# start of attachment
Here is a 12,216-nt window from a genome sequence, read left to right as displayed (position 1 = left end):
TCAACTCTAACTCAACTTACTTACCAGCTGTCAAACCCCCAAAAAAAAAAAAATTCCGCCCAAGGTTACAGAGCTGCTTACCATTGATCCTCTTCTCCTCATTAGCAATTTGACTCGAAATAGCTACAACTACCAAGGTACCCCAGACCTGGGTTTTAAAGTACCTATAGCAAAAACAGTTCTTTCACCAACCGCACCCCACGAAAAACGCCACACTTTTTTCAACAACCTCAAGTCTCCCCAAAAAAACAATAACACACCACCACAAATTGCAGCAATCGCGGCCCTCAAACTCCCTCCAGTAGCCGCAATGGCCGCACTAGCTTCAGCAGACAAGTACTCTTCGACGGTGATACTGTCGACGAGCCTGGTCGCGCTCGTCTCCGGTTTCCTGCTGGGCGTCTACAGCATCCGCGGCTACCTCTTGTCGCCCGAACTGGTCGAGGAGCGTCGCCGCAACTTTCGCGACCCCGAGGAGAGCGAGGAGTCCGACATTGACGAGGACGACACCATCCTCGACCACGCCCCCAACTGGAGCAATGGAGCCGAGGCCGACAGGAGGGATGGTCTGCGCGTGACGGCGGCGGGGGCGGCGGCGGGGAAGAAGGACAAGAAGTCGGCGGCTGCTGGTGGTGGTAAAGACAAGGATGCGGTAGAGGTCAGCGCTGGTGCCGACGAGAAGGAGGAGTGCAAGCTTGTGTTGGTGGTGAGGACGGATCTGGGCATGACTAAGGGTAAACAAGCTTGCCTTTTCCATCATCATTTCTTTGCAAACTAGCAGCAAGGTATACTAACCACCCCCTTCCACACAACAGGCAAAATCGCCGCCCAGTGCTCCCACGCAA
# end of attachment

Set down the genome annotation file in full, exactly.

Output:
Here is a 12,216-nt window from a genome sequence, read left to right as displayed (position 1 = left end):
TCAACTCTAACTCAACTTACTTACCAGCTGTCAAACCCCCAAAAAAAAAAAAATTCCGCCCAAGGTTACAGAGCTGCTTACCATTGATCCTCTTCTCCTCATTAGCAATTTGACTCGAAATAGCTACAACTACCAAGGTACCCCAGACCTGGGTTTTAAAGTACCTATAGCAAAAACAGTTCTTTCACCAACCGCACCCCACGAAAAACGCCACACTTTTTTCAACAACCTCAAGTCTCCCCAAAAAAACAATAACACACCACCACAAATTGCAGCAATCGCGGCCCTCAAACTCCCTCCAGTAGCCGCAATGGCCGCACTAGCTTCAGCAGACAAGTACTCTTCGACGGTGATACTGTCGACGAGCCTGGTCGCGCTCGTCTCCGGTTTCCTGCTGGGCGTCTACAGCATCCGCGGCTACCTCTTGTCGCCCGAACTGGTCGAGGAGCGTCGCCGCAACTTTCGCGACCCCGAGGAGAGCGAGGAGTCCGACATTGACGAGGACGACACCATCCTCGACCACGCCCCCAACTGGAGCAATGGAGCCGAGGCCGACAGGAGGGATGGTCTGCGCGTGACGGCGGCGGGGGCGGCGGCGGGGAAGAAGGACAAGAAGTCGGCGGCTGCTGGTGGTGGTAAAGACAAGGATGCGGTAGAGGTCAGCGCTGGTGCCGACGAGAAGGAGGAGTGCAAGCTTGTGTTGGTGGTGAGGACGGATCTGGGCATGACTAAGGGTAAACAAGCTTGCCTTTTCCATCATCATTTCTTTGCAAACTAGCAGCAAGGTATACTAACCACCCCCTTCCACACAACAGGCAAAATCGCCGCCCAGTGCTCCCACGCAA